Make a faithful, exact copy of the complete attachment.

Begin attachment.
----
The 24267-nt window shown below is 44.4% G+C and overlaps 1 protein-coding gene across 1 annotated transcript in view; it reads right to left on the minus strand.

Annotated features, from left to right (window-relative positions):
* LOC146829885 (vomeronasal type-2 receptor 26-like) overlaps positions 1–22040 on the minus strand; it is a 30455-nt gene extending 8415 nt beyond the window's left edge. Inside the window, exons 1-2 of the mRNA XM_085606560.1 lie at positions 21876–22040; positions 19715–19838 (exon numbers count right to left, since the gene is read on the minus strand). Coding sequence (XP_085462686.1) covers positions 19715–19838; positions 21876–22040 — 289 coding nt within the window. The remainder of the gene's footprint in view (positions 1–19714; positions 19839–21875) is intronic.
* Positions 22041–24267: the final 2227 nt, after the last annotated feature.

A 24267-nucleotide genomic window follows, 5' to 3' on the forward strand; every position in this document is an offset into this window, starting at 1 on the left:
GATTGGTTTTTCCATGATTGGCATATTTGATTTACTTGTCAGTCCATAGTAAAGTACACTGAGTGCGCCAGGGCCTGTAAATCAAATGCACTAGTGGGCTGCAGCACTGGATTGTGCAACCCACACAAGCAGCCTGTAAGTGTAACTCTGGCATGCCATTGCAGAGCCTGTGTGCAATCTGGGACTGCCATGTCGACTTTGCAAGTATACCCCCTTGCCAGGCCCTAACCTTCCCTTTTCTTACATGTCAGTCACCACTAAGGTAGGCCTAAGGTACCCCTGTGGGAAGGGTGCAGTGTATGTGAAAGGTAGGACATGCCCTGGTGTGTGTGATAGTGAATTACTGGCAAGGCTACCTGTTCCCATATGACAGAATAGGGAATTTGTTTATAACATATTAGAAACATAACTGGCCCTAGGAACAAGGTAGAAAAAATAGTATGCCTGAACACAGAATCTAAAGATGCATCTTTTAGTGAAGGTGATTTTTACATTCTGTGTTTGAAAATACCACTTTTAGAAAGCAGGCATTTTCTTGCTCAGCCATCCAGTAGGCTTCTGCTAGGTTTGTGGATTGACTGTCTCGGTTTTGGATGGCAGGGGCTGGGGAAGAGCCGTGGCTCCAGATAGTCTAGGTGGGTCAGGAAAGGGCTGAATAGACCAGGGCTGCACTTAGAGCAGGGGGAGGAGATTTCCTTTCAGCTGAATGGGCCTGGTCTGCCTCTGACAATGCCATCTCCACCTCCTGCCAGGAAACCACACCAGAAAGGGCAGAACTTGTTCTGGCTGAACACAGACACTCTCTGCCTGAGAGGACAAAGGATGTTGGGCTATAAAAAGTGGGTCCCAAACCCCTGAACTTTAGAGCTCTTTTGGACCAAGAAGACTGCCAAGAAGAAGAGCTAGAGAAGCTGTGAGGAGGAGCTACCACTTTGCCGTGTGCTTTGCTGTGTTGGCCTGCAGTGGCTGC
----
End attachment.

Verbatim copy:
The 24267-nt window shown below is 44.4% G+C and overlaps 1 protein-coding gene across 1 annotated transcript in view; it reads right to left on the minus strand.

Annotated features, from left to right (window-relative positions):
* LOC146829885 (vomeronasal type-2 receptor 26-like) overlaps positions 1–22040 on the minus strand; it is a 30455-nt gene extending 8415 nt beyond the window's left edge. Inside the window, exons 1-2 of the mRNA XM_085606560.1 lie at positions 21876–22040; positions 19715–19838 (exon numbers count right to left, since the gene is read on the minus strand). Coding sequence (XP_085462686.1) covers positions 19715–19838; positions 21876–22040 — 289 coding nt within the window. The remainder of the gene's footprint in view (positions 1–19714; positions 19839–21875) is intronic.
* Positions 22041–24267: the final 2227 nt, after the last annotated feature.

A 24267-nucleotide genomic window follows, 5' to 3' on the forward strand; every position in this document is an offset into this window, starting at 1 on the left:
GATTGGTTTTTCCATGATTGGCATATTTGATTTACTTGTCAGTCCATAGTAAAGTACACTGAGTGCGCCAGGGCCTGTAAATCAAATGCACTAGTGGGCTGCAGCACTGGATTGTGCAACCCACACAAGCAGCCTGTAAGTGTAACTCTGGCATGCCATTGCAGAGCCTGTGTGCAATCTGGGACTGCCATGTCGACTTTGCAAGTATACCCCCTTGCCAGGCCCTAACCTTCCCTTTTCTTACATGTCAGTCACCACTAAGGTAGGCCTAAGGTACCCCTGTGGGAAGGGTGCAGTGTATGTGAAAGGTAGGACATGCCCTGGTGTGTGTGATAGTGAATTACTGGCAAGGCTACCTGTTCCCATATGACAGAATAGGGAATTTGTTTATAACATATTAGAAACATAACTGGCCCTAGGAACAAGGTAGAAAAAATAGTATGCCTGAACACAGAATCTAAAGATGCATCTTTTAGTGAAGGTGATTTTTACATTCTGTGTTTGAAAATACCACTTTTAGAAAGCAGGCATTTTCTTGCTCAGCCATCCAGTAGGCTTCTGCTAGGTTTGTGGATTGACTGTCTCGGTTTTGGATGGCAGGGGCTGGGGAAGAGCCGTGGCTCCAGATAGTCTAGGTGGGTCAGGAAAGGGCTGAATAGACCAGGGCTGCACTTAGAGCAGGGGGAGGAGATTTCCTTTCAGCTGAATGGGCCTGGTCTGCCTCTGACAATGCCATCTCCACCTCCTGCCAGGAAACCACACCAGAAAGGGCAGAACTTGTTCTGGCTGAACACAGACACTCTCTGCCTGAGAGGACAAAGGATGTTGGGCTATAAAAAGTGGGTCCCAAACCCCTGAACTTTAGAGCTCTTTTGGACCAAGAAGACTGCCAAGAAGAAGAGCTAGAGAAGCTGTGAGGAGGAGCTACCACTTTGCCGTGTGCTTTGCTGTGTTGGCCTGCAGTGGCTGC